Bill Brunton: The Winding Path from Ethnographer to Luthier


After battling arthritis in his thumb and struggling to play with short fingers, Brunton developed a shorter guitar perfect for him to play.

If you think an ethnographer turned luthier seems like an impossible career path, buckle up. I’m about to introduce you to someone who will prove you wrong.

Allow me to introduce you to retired NDSU anthropology professor Bill Brunton. Brunton is a happily retired ethnographer who possesses a penchant for filling his time by quietly handcrafting exquisite classical guitars.

As one might imagine, this transformation took many years and the path was anything but straight. The more I talked with Brunton, however, the more clear the path became, albeit with a few surprising twists remaining in the story’s topography.

It all started with a violin. Unfinished and collecting dust, it was Brunton’s only connection to his paternal grandfather. As a child, Brunton developed the habit of taking it out and inspecting it with awe. “I had this somewhat magical notion that this came from somebody’s hands and a vague idea that it was my grandfather. I was intrigued by the violin itself as a little boy because it was fashioned by somebody’s hands. In my little boy understanding of the world, everything came from a factory, but this came from somebody’s hands and I couldn’t figure out how anybody could do that. So it was there as kind of a symbol of what people can do.” The violin was eventually varnished by his father and now holds council in Brunton’s luthiery shop.

The third stall of Brunton’s garage serves as his luthiery, which he keeps humidified and heated at as constant a level as he can manage. He explains that the humidity under which each guitar is made is important. “Someone on the west coast should never buy one of my guitars unless I make it in the summer when it’s more humid; same thing with someone in the southwest where it is drier. I’d probably work on that in the summer when the humidity is closer to what it will be living in,” Brunton explained.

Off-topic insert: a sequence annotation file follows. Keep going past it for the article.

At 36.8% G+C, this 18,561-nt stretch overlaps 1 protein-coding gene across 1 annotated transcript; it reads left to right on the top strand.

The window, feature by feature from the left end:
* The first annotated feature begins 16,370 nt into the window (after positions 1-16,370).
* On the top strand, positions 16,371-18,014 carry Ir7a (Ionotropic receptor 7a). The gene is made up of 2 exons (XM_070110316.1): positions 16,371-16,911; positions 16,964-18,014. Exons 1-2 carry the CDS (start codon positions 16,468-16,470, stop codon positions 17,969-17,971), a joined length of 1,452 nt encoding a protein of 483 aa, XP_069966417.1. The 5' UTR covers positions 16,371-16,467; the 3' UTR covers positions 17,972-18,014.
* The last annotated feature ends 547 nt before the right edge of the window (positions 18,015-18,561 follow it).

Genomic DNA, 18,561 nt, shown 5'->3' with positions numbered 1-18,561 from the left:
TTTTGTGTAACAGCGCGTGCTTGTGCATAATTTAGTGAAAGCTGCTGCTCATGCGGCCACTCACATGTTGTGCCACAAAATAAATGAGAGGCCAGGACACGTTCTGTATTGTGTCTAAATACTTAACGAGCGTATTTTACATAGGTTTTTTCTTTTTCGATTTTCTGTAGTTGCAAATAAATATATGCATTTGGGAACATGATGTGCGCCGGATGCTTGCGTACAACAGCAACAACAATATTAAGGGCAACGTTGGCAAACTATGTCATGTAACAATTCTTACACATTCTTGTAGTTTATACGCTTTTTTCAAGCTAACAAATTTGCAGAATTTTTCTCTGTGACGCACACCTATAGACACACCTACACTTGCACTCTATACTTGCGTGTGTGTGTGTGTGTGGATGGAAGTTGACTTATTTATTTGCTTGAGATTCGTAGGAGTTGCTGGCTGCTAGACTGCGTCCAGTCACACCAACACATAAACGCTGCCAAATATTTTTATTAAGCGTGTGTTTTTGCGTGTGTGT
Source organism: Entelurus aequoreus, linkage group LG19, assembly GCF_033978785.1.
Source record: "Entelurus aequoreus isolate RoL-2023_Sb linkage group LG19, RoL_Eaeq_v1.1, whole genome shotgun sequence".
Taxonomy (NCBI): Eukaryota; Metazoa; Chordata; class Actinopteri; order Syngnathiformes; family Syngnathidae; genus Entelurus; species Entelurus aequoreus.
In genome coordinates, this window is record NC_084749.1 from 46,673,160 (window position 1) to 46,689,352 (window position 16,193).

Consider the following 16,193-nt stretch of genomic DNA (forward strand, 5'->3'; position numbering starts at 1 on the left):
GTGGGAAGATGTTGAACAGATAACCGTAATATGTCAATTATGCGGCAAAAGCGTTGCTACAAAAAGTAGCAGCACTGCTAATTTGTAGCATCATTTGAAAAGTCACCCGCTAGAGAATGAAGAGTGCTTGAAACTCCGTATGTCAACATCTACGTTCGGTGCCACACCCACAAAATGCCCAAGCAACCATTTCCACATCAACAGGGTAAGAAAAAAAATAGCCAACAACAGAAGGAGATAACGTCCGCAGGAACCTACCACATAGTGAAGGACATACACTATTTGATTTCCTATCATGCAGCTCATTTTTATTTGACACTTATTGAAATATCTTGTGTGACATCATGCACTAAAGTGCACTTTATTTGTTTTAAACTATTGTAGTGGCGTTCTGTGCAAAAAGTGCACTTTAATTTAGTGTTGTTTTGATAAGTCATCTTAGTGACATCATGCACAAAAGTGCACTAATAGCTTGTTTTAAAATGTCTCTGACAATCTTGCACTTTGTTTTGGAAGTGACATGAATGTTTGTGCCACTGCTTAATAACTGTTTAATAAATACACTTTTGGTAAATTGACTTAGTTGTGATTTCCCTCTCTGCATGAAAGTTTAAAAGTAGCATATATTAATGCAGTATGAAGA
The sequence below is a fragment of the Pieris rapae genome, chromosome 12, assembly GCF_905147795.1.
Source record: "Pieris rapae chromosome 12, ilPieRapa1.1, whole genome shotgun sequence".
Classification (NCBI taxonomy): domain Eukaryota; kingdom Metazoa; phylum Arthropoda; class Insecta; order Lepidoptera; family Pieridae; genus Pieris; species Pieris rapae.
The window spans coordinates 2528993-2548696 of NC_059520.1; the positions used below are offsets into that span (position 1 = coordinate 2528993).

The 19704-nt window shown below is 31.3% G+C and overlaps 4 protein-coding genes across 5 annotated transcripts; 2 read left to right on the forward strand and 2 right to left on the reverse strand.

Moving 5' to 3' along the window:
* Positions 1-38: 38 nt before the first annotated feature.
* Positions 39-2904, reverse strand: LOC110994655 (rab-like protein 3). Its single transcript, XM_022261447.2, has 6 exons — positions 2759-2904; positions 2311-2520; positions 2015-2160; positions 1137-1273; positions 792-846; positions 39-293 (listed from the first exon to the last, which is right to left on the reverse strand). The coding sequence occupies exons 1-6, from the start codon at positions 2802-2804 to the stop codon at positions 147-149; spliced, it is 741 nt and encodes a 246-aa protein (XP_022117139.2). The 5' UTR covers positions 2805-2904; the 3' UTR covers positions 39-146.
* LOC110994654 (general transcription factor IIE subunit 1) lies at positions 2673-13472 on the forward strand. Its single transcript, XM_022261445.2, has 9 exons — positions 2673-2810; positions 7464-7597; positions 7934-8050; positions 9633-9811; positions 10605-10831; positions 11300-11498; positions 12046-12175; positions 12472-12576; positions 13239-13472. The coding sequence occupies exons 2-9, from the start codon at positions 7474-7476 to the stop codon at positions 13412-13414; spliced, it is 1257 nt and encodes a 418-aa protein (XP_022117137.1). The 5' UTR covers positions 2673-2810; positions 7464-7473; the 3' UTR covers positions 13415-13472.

Brunton witnessed the importance of this while taking flamenco lessons in Hawaii.  Brunton and his then wife attended the University of Hawaii for a semester of their college careers. It was during this time that a poster for the lessons caught Brunton’s curious eye. Venturing to a music store and purchasing a cheap Japanese acoustic guitar for the purpose, he set off to further his guitar skills.

The Englishman who taught Brunton used a crude handmade guitar that despite its terrible appearance managed to carry a tune. His teacher revealed the guitar was of his own fashioning, made under the direction of Spanish gypsy guitar makers he met in California. Once he moved to Hawaii, the humidity caused the animal glue holding his guitar together to release. Without access to many of the tools needed, Brunton’s teacher managed to cobble it back together well enough so that it was playable.

“It got me thinking; if he could make this horrible looking guitar playable, maybe I can do it too.” Brunton made a promise to himself that he would build a guitar by hand after he finished his Ph.D.

And that is exactly what he did. Hidden away in a downstairs closet, Brunton never shows it to anyone but admits it technically plays. It’s only been uphill from there, as he believes he was overall quite happy with the end product by his 12th or 14th.